Are you Eligible to Offer Cobra Insurance?

by : premierhrpeo



Through my 25 years of experience in corporate HR, I have learned many things that are now included in the base Policy & Procedure template I use for my Premier HR clients today…Cobra eligibility is one of them.

Offering Cobra insurance upon separation is not a choice or decision made by a business owner, it’s federally regulated by the government. A business must have at least 20 full-time employees in order to be eligible to offer Cobra. Some states offer other programs for companies smaller than 20, but that is a resource determined by each state individually. For instance, I live in Michigan and there is no “mini-cobra” or other continued insurance coverage program offered for companies less than 20.

For business owners, it is wise to document your status with your employees because this may effect whether they choose to opt-in to your insurance plan or not once they become eligible. Being open and honest allows you to maintain a good networking relationship with a departed employee if they don’t feel they have been “duped” out of their insurance coverage.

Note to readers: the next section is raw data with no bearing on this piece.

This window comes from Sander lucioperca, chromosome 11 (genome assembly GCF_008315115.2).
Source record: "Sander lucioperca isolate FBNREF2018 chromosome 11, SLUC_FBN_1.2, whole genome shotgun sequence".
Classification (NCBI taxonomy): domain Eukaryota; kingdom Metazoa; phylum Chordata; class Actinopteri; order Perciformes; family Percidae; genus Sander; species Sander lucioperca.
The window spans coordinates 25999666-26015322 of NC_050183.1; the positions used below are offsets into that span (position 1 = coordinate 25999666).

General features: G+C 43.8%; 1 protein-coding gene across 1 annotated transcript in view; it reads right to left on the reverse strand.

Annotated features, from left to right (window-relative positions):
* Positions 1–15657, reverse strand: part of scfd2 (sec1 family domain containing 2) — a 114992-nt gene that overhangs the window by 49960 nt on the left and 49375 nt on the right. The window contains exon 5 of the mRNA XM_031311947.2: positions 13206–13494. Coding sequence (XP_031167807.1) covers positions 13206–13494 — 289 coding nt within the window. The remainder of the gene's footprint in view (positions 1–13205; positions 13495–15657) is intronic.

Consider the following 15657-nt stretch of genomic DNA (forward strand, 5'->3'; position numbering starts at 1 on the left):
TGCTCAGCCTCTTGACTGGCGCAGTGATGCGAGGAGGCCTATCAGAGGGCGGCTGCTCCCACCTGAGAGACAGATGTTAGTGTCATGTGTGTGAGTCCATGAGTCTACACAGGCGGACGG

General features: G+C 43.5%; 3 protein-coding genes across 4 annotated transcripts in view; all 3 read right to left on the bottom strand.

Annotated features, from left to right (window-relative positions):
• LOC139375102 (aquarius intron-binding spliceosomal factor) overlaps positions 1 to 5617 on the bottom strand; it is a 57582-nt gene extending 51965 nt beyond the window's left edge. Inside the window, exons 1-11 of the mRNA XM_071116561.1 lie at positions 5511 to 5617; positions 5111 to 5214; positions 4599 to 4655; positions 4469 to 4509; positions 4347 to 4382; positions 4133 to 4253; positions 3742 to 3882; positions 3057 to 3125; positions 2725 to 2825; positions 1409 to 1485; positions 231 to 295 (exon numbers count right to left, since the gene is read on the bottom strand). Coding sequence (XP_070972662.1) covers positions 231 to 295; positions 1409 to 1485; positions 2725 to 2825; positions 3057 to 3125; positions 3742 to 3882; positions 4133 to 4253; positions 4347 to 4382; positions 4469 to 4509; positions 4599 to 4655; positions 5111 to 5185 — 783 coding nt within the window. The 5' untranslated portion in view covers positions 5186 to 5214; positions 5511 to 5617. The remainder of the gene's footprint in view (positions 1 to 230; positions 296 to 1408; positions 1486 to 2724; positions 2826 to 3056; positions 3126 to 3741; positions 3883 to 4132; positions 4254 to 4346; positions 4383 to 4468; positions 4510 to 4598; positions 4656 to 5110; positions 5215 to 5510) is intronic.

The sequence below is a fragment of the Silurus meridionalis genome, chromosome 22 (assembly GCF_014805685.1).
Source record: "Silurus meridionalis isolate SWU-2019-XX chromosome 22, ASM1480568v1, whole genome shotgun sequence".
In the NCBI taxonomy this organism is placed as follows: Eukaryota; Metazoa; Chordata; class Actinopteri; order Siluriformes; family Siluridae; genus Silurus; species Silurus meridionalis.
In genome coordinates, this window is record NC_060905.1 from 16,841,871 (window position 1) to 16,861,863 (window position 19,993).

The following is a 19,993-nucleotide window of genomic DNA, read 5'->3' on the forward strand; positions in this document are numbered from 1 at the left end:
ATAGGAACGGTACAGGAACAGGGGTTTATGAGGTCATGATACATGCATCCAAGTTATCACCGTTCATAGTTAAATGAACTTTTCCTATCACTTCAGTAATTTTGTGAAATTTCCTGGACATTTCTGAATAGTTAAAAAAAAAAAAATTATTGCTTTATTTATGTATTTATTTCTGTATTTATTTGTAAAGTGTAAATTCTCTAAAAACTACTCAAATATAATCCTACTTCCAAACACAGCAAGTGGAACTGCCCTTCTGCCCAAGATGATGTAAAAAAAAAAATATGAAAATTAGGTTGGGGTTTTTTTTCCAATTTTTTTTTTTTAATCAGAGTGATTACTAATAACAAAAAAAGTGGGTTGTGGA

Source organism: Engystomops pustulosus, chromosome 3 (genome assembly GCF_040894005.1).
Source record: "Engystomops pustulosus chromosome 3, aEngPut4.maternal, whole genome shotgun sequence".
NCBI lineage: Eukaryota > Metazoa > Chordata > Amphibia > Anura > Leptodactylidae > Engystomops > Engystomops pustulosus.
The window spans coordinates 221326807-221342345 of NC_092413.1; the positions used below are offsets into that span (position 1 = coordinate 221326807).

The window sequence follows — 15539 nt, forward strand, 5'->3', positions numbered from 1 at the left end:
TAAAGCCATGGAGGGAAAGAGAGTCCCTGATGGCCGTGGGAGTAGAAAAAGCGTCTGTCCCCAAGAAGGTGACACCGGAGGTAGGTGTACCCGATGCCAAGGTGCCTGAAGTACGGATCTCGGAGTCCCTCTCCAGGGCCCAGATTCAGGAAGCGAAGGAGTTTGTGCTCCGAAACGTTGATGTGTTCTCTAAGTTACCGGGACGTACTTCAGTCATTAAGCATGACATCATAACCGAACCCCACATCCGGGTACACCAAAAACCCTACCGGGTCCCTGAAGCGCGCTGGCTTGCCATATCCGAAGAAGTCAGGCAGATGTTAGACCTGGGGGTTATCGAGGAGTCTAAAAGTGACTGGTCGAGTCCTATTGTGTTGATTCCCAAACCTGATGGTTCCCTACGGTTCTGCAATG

For employees, this article is meant to alert you of this eligibility issue and determine whether it affects you or not. If you are employed by a company that has less than 20 full-time employees, I suggest you check your individual states continued insurance offerings. Then you can plan accordingly if you are seeking to leave the company voluntarily. You can also make a plan for an involuntary dismissal as well now that you know how it may affect your medical insurance coverage. You know your medical insurance is too important to put in jeopardy, especially since you are subject to pre-existing clauses if there is a 60-63 day break between insurance coverage. There are sources available to shop individual policies, but certainly note that the coverage is not as complete as group plans and is often more expensive…but certainly better than being with out.